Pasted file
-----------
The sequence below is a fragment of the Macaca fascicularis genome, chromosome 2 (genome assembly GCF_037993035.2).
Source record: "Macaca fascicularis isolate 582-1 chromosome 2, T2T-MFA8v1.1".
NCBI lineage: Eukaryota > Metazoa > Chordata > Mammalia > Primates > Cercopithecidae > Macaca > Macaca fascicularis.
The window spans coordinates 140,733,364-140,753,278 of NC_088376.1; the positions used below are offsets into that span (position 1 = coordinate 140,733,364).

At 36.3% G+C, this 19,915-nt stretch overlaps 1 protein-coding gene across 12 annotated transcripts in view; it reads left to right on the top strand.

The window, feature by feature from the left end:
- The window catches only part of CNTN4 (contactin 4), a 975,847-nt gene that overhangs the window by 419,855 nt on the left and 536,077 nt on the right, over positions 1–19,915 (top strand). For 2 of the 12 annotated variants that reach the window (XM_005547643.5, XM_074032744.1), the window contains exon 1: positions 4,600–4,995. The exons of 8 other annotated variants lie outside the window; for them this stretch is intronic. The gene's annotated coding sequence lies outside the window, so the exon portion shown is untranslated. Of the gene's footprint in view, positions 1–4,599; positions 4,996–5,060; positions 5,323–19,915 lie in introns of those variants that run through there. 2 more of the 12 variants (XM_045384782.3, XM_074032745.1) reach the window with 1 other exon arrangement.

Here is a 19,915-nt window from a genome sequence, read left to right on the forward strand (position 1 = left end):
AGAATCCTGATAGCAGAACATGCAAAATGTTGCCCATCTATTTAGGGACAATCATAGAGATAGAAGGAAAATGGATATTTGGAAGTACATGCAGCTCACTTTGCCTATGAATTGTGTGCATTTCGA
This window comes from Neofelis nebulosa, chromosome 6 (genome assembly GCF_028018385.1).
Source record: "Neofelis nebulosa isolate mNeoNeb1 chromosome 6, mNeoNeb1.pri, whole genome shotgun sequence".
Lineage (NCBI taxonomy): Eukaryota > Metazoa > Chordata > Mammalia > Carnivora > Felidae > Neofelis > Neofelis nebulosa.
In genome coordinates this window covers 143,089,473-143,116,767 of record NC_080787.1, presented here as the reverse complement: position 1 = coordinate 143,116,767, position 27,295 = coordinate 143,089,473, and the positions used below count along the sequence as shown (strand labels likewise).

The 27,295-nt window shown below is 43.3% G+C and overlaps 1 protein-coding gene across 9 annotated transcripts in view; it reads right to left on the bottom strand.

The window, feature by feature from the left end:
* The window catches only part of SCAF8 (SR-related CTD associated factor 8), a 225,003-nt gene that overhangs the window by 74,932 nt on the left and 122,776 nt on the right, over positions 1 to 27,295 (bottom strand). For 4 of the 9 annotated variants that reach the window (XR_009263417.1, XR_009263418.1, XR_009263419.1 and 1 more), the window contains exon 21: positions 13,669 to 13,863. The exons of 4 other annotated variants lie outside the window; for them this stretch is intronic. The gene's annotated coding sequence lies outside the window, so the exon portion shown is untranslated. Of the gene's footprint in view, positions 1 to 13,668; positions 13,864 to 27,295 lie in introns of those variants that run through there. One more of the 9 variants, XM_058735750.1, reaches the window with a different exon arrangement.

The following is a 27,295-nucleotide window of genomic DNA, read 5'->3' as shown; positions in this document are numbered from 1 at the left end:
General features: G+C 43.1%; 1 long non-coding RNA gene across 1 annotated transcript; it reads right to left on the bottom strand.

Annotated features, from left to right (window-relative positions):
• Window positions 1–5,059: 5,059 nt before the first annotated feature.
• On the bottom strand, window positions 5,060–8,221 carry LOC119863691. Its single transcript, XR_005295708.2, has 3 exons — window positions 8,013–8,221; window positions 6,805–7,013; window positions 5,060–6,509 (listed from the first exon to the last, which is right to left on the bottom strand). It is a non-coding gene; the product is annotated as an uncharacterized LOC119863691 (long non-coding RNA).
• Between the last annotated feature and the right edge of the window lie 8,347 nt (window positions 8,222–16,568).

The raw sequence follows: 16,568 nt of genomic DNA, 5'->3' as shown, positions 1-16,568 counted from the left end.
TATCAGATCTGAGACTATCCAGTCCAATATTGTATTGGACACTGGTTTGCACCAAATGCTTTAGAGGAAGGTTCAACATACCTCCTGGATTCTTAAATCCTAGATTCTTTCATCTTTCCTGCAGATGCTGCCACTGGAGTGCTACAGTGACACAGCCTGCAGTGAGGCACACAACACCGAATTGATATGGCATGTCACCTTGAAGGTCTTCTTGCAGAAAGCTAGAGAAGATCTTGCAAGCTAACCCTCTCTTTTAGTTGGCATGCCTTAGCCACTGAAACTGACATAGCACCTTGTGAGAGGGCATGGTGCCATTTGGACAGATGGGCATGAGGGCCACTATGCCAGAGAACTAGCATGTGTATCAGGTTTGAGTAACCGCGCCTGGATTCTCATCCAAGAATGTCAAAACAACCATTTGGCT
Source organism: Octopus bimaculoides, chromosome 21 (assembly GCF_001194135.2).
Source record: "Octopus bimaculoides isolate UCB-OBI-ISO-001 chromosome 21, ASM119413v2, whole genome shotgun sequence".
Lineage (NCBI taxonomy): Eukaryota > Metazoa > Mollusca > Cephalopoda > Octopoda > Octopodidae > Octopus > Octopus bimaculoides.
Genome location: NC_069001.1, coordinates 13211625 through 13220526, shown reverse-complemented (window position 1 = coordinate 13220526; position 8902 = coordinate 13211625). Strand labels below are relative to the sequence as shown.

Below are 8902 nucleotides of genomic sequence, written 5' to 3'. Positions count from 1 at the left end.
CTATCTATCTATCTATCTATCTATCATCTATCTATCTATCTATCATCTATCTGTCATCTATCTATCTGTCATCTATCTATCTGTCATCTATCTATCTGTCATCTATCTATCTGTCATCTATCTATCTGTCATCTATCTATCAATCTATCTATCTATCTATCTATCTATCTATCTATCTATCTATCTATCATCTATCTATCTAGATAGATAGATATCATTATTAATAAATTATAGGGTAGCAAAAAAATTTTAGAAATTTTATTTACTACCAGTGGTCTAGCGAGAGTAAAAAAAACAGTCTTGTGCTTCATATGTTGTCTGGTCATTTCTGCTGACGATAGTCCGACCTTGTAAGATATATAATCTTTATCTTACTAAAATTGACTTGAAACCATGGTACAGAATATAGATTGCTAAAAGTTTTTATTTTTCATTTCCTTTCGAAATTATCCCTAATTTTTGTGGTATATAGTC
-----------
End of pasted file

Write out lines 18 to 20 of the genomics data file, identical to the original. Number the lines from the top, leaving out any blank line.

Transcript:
General features: G+C 43.1%; 1 long non-coding RNA gene across 1 annotated transcript; it reads right to left on the bottom strand.

Annotated features, from left to right (window-relative positions):
• Window positions 1–5,059: 5,059 nt before the first annotated feature.